The Democratic Progressive Party (DPP) yesterday criticized President Ma Ying-jeou’s (馬英九) decision to unfreeze the budget for the 228 Memorial Foundation, calling it insincere.
“It is clear the Chinese Nationalist Party [KMT] has boycotted issues related to the 228 Incident because of its ideology and Ma Ying-jeou’s decision to unfreeze the 228 foundation budget was only made because victims’ families were mulling a protest against him over the issue on the eve of 228 Memorial Day. I think Ma’s decision was insincere and hypocritical,” DPP Chairperson Tsai Ing-wen (蔡英文) told reporters at a press conference yesterday.
Ma on Sunday promised to continue funding the 228 Memorial Foundation with an annual budget of NT$300 million (US$9.2 million) after the legislature, dominated by the KMT, froze last year’s budget and then refused to grant a budget for this year.
Ma, who has long sought support from 228 Incident victims, said the government would make up for the previous cuts by providing an annual budget starting next year.
The president also asked the Cabinet to apply to the legislature to unfreeze the 2008 budget.
DPP Legislator Lee Chun-yee (李俊毅) told a press conference the KMT government should fund the 228 Memorial Foundation with the whole budget of NT$1.5 billion at once and allow the foundation to operate independently if Ma really wanted to compensate 228 Incident victims.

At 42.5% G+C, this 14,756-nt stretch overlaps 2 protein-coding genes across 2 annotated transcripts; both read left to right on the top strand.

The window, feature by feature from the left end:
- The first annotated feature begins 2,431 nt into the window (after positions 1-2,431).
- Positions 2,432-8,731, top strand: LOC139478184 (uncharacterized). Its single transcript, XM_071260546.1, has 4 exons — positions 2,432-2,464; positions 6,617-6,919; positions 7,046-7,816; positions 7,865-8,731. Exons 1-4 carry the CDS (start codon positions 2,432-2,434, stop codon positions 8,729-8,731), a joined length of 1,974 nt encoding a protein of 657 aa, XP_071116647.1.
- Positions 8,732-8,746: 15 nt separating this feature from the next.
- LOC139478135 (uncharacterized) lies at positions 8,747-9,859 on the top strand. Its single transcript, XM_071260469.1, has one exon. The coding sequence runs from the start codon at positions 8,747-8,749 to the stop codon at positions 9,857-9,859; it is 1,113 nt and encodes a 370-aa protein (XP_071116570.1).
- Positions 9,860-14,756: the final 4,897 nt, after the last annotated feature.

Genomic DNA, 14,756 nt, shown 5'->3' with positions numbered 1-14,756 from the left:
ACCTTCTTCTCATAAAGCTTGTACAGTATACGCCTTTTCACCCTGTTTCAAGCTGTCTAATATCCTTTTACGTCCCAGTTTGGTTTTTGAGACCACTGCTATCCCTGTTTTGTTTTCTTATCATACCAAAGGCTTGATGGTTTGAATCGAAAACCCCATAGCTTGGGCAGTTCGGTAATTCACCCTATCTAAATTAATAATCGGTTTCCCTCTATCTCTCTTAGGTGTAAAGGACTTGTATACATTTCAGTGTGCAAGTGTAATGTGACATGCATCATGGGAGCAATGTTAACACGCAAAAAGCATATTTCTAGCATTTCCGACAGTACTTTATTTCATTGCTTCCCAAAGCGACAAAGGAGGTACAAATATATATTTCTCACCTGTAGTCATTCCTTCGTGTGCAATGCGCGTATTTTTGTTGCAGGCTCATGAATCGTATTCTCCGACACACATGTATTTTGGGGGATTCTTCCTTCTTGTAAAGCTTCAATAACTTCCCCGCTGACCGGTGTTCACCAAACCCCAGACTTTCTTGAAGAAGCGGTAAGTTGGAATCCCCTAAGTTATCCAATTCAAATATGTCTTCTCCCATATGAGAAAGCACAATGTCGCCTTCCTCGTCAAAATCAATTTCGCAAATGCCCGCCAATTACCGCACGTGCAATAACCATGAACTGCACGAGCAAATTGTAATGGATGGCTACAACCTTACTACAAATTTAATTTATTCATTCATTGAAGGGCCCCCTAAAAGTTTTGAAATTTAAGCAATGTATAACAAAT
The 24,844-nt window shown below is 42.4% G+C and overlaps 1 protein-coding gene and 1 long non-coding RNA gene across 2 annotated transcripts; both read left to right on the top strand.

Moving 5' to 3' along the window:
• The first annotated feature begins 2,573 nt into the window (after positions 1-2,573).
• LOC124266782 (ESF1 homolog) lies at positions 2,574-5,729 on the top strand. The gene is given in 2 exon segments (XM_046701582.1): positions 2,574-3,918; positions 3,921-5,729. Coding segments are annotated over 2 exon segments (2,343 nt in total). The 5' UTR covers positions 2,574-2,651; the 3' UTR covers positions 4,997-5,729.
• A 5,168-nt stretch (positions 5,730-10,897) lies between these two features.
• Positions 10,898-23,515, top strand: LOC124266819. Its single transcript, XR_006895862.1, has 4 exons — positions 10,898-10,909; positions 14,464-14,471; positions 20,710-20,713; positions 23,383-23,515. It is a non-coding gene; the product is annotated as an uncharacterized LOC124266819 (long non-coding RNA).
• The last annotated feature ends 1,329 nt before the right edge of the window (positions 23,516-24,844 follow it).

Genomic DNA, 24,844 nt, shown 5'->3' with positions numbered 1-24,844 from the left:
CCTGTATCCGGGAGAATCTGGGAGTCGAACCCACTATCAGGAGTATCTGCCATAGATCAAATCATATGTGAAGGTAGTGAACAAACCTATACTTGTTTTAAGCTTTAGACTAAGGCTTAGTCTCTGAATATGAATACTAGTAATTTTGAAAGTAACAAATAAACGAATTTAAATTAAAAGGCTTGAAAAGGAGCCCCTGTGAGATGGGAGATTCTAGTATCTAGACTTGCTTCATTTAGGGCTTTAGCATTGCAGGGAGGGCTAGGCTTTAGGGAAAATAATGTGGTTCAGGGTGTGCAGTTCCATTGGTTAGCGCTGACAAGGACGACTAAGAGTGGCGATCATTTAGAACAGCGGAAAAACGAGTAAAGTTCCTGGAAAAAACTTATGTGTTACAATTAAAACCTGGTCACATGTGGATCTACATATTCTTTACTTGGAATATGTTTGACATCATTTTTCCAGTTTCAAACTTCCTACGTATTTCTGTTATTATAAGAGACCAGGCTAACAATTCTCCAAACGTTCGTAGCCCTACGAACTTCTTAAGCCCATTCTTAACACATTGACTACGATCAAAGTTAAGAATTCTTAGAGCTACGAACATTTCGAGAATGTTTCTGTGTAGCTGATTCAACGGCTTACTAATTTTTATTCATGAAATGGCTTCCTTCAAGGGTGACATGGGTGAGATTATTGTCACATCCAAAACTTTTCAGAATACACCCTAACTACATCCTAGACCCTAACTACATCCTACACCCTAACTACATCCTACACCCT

If Ma is involved in the foundation’s operation, he and his party will be able to manipulate it, Lee said.
Although Ma was making an effort to compensate 228 victims, he and the KMT still idolized the prime culprit behind the killings — dictator Chiang Kai-shek (蔣介石) — and his decisions to reopen the Chiang Kai-shek mausoleum at Tzuhu (慈湖) and propose changing the name of National Taiwan Democracy Memorial Hall back to Chiang Kai-shek Memorial Hall was proof of this, Lee said.
DPP Legislator Gao Jyh-peng (高志鵬) said Ma decided to continue funding the 228 foundation to win more votes in elections.
Meanwhile, the KMT caucus yesterday threw its support behind Ma’s promise to continue the foundation’s funding, but a KMT legislator who previously proposed freezing the foundation’s budget expressed reservations.
At a press conference, the KMT caucus said it would respect and support the president’s call.
KMT Legislator Wu Yu-sheng (吳育昇), who was present during the media conference, said the Legislative Yuan could discuss whether to unfreeze the foundation’s budget in the current spring session.
The 228 Incident refers to an uprising against the KMT that began on Feb. 27, 1947, and was followed by a bloody crackdown, resulting in the deaths of tens of thousands of civilians.
However, KMT Legislator Hung Hsiu-chu (洪秀柱), who proposed last year to freeze the foundation’s budget request, said the government should instead review whether the foundation had achieved its mission of promoting harmony between different ethnic groups.
“Is it really trying to bridge the gap between different ethnic groups or trying to incite conflict and hatred each time Feb. 28 approaches? [If so], it is meaningless to continue to fund the foundation,” Hung told reporters.
When asked for comment on the government’s plan to reinstate the plaque bearing the title Chiang Kai-shek Memorial Hall by July, Wu said the government should prevent conflict while returning the plaque to the hall.